Business / Technology

O2O market needs more than novel concepts

By LU HAOTING (China Daily) Updated: 2015-07-07 08:25

Sometimes too much technology can kill one's appetite for food.

Last week I tried a new restaurant serving Sichuan-style noodles and wonton near my office. I thought I was lucky to find a seat during dinner time because there were long lines outside it in the first few days since it opened.

After a while, I found out why about half of the tables were empty that day.

Two waitresses were standing next to me, doing nothing. No one would hand me a menu. After seeing my surprised face, one of them finally gave me the instruction: First, I have to search and subscribe to the restaurant's public account on WeChat, a mobile messaging app developed by Tencent; second, read the menu on my cell phone and order online; and finally, pay through WeChat. And that was the only way to get my food.

But after staring at my computer for a whole day, I just wanted to keep my sore eyes from any electronic devices. All I wanted was a bowl of noodles.

The fancy concept of O2O suddenly killed my appetite.

The model of "ordering online and being served offline", or O2O, is blossoming in China. Apps that connect technology and daily services, have brought offline services-from cooking to housekeeping, from manicures to massages, and from taxi hailing to car washing-to our doorstep. O2O is transforming the operation of traditional industries.

Even when delivering his annual government work report in March, Premier Li Keqiang said the government would encourage emerging consumer sectors that combine online and offline services with the help of Internet.

It seems that the spring of the O2O market has come.

But I don't think an O2O business can survive by just relying on a novel concept. The secret of a successful business, no matter whether it is online or offline, is always the same-a better customer experience.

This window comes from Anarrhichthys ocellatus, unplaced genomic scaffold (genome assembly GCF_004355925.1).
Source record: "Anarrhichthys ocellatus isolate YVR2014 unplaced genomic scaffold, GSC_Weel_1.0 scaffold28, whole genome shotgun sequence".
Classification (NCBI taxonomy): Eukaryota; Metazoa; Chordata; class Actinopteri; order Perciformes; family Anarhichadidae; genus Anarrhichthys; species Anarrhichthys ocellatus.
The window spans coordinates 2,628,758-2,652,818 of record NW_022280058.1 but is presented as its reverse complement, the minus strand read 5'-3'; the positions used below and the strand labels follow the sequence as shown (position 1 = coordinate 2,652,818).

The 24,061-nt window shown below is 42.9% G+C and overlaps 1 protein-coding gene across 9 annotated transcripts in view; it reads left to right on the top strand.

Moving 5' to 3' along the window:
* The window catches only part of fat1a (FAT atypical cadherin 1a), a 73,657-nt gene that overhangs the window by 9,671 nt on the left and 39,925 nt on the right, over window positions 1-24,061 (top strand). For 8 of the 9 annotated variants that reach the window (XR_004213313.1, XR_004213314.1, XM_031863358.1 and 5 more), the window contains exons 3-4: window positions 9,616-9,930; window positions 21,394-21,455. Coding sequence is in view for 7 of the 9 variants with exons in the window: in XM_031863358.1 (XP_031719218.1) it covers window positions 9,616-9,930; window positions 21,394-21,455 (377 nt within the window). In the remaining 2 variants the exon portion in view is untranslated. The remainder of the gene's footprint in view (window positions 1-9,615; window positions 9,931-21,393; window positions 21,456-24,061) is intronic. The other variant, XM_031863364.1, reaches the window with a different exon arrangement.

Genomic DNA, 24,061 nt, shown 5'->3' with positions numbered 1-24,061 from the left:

In the first four months of this year, more than 10,000 O2O apps and products were created, according to statistics from, a Beijing-based research house. The O2O market was worth 235.08 billion yuan ($37.87 billion) in 2014, compared with 44.7 billion yuan in 2010. Fueled by growing demand and the huge amount of capital being bet on the rosy future of this industry, the market is expected to reach 309.18 billion yuan this year, according to

But after explosive growth in 2014, this year could be one of reshuffling for the O2O businesses. Many are expected to die due to homogeneity, lack of sufficient offline services and capital chain ruptures.

I recently read a list of O2O businesses that died in the past six months. The businesses, located in East China, were categorized into nine industries, including catering, beauty treatment and education. Each category has a list of at least 20 O2O apps that closed due to poor business. Another survey found that nationwide more than 60 O2O apps in the education industry have died since the beginning of this year.

"The death list will be longer this year. The window of opportunity for starting an O2O business has disappeared," said Meng Xing, founder of Helijia app, which provides on-demand manicure services, with several thousands manicurists and pedicurists available for booking. The app, founded in March 2014, recently completed C series financing of nearly $50 million and its daily orders exceeded 10,000.

The company said recently it would spend 100 million yuan to subsidize manicure services in major Chinese cities. The price of a manicure could be as low as 19.9 yuan, while it usually costs at least 100 yuan in brick-and-mortar nail shops.

Helijia is not alone. Didi Kuaidi, China's largest taxi-hailing app provider by market share, said it spent 1 billion yuan providing free rides to commuters from its chauffeur services every Monday in 12 cities for one month starting from May 25.

A large number of similar app services will be kicked out of the game as big players are burning capital to become leaders in their respective niche market.

I am not sure whether that Sichuan restaurant, by using an O2O concept, could prevail or survive the cut-throat competition where numerous rivals nearby vie to please diners. As far as I am concerned, I care most about the food itself.

That evening, I didn't take out my cell phone. Instead I strolled into an old-style restaurant serving Lanzhou hand-pulled beef noodles just 20 meters away. The noodles, with clear broth, shaved beef, tender radish slices and lots of scallion, were so tasty.

Hot Topics

Editor's Picks